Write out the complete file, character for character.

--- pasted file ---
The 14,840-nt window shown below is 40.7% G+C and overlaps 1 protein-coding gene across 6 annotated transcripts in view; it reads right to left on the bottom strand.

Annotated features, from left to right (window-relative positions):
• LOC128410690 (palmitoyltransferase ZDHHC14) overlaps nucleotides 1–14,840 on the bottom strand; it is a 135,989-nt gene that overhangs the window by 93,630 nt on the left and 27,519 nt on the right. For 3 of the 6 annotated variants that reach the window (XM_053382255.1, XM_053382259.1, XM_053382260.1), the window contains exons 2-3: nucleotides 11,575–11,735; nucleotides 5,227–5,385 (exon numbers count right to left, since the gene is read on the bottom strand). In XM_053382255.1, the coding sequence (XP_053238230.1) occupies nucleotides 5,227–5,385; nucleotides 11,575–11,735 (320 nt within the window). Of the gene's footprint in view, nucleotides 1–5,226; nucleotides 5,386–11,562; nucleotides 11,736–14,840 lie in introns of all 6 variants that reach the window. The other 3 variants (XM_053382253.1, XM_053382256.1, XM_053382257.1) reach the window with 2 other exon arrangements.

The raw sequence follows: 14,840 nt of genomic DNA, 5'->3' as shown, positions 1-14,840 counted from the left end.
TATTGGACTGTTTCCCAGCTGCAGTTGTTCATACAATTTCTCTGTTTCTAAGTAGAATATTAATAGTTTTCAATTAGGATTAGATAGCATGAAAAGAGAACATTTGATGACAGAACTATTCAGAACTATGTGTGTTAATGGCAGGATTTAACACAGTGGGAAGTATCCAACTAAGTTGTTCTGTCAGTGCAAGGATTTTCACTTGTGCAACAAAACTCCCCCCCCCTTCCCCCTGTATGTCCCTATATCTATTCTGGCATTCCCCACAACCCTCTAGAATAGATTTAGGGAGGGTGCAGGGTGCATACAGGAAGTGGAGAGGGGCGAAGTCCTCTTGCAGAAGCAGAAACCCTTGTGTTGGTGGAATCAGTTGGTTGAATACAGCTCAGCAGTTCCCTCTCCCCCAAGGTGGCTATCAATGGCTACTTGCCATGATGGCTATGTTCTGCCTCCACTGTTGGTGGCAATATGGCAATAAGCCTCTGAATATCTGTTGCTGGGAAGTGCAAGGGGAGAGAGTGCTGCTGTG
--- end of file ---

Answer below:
The 14,840-nt window shown below is 40.7% G+C and overlaps 1 protein-coding gene across 6 annotated transcripts in view; it reads right to left on the bottom strand.

Annotated features, from left to right (window-relative positions):
• LOC128410690 (palmitoyltransferase ZDHHC14) overlaps nucleotides 1–14,840 on the bottom strand; it is a 135,989-nt gene that overhangs the window by 93,630 nt on the left and 27,519 nt on the right. For 3 of the 6 annotated variants that reach the window (XM_053382255.1, XM_053382259.1, XM_053382260.1), the window contains exons 2-3: nucleotides 11,575–11,735; nucleotides 5,227–5,385 (exon numbers count right to left, since the gene is read on the bottom strand). In XM_053382255.1, the coding sequence (XP_053238230.1) occupies nucleotides 5,227–5,385; nucleotides 11,575–11,735 (320 nt within the window). Of the gene's footprint in view, nucleotides 1–5,226; nucleotides 5,386–11,562; nucleotides 11,736–14,840 lie in introns of all 6 variants that reach the window. The other 3 variants (XM_053382253.1, XM_053382256.1, XM_053382257.1) reach the window with 2 other exon arrangements.

The raw sequence follows: 14,840 nt of genomic DNA, 5'->3' as shown, positions 1-14,840 counted from the left end.
TATTGGACTGTTTCCCAGCTGCAGTTGTTCATACAATTTCTCTGTTTCTAAGTAGAATATTAATAGTTTTCAATTAGGATTAGATAGCATGAAAAGAGAACATTTGATGACAGAACTATTCAGAACTATGTGTGTTAATGGCAGGATTTAACACAGTGGGAAGTATCCAACTAAGTTGTTCTGTCAGTGCAAGGATTTTCACTTGTGCAACAAAACTCCCCCCCCCTTCCCCCTGTATGTCCCTATATCTATTCTGGCATTCCCCACAACCCTCTAGAATAGATTTAGGGAGGGTGCAGGGTGCATACAGGAAGTGGAGAGGGGCGAAGTCCTCTTGCAGAAGCAGAAACCCTTGTGTTGGTGGAATCAGTTGGTTGAATACAGCTCAGCAGTTCCCTCTCCCCCAAGGTGGCTATCAATGGCTACTTGCCATGATGGCTATGTTCTGCCTCCACTGTTGGTGGCAATATGGCAATAAGCCTCTGAATATCTGTTGCTGGGAAGTGCAAGGGGAGAGAGTGCTGCTGTG